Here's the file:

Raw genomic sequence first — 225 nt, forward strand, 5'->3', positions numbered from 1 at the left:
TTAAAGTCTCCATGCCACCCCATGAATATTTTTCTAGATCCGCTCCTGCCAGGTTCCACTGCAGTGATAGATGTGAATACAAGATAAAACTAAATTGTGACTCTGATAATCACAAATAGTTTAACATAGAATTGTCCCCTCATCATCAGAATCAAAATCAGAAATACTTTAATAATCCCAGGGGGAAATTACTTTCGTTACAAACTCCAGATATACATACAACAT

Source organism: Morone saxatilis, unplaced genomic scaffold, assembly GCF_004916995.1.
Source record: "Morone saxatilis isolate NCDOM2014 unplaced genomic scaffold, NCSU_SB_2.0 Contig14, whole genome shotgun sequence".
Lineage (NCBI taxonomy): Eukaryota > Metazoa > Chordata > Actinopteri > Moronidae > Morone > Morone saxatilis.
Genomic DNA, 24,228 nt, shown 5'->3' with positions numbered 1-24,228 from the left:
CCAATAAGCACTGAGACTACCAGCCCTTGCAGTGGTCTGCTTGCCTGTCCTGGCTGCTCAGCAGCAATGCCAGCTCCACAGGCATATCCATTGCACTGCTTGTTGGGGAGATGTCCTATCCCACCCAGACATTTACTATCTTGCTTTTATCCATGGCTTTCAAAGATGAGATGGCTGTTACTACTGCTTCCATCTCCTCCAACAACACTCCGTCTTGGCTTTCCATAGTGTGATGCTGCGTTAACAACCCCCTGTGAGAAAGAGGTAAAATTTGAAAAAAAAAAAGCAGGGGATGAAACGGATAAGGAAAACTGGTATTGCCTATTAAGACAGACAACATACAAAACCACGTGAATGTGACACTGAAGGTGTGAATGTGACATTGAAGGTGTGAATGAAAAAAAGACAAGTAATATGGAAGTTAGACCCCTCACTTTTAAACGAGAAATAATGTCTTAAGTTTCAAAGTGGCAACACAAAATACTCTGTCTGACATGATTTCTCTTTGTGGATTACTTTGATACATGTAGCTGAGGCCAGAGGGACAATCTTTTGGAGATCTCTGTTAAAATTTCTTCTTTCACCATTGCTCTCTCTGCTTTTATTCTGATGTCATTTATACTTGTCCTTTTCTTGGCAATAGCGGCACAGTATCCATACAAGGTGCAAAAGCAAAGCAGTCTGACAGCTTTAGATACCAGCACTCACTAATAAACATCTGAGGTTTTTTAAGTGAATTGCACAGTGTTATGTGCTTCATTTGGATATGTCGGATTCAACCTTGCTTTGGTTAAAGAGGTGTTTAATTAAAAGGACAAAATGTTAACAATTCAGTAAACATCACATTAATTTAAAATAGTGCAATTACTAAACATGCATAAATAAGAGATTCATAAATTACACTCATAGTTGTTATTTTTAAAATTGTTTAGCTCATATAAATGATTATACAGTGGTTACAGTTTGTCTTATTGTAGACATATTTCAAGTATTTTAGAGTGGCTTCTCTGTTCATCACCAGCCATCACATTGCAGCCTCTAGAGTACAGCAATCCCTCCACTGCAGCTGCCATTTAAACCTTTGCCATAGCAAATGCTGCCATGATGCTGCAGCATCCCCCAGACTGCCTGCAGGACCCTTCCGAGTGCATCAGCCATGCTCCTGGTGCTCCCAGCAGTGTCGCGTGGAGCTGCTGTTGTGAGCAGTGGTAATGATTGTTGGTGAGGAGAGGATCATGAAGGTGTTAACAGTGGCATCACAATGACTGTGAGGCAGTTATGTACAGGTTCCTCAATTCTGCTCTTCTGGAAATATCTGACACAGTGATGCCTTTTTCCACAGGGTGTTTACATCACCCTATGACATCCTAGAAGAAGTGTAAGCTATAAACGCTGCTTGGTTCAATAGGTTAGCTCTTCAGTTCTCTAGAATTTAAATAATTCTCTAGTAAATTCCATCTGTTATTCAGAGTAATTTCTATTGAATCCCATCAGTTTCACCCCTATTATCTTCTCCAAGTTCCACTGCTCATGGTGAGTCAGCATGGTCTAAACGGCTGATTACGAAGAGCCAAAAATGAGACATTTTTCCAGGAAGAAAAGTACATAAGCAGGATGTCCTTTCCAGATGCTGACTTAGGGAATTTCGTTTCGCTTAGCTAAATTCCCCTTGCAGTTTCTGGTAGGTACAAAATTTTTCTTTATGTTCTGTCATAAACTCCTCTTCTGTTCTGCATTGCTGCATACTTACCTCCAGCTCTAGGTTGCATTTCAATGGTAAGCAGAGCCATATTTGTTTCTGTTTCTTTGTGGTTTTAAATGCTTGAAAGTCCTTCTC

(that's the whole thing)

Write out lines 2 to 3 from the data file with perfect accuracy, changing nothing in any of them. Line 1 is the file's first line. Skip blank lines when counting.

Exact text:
TTAAAGTCTCCATGCCACCCCATGAATATTTTTCTAGATCCGCTCCTGCCAGGTTCCACTGCAGTGATAGATGTGAATACAAGATAAAACTAAATTGTGACTCTGATAATCACAAATAGTTTAACATAGAATTGTCCCCTCATCATCAGAATCAAAATCAGAAATACTTTAATAATCCCAGGGGGAAATTACTTTCGTTACAAACTCCAGATATACATACAACAT

Source organism: Morone saxatilis, unplaced genomic scaffold, assembly GCF_004916995.1.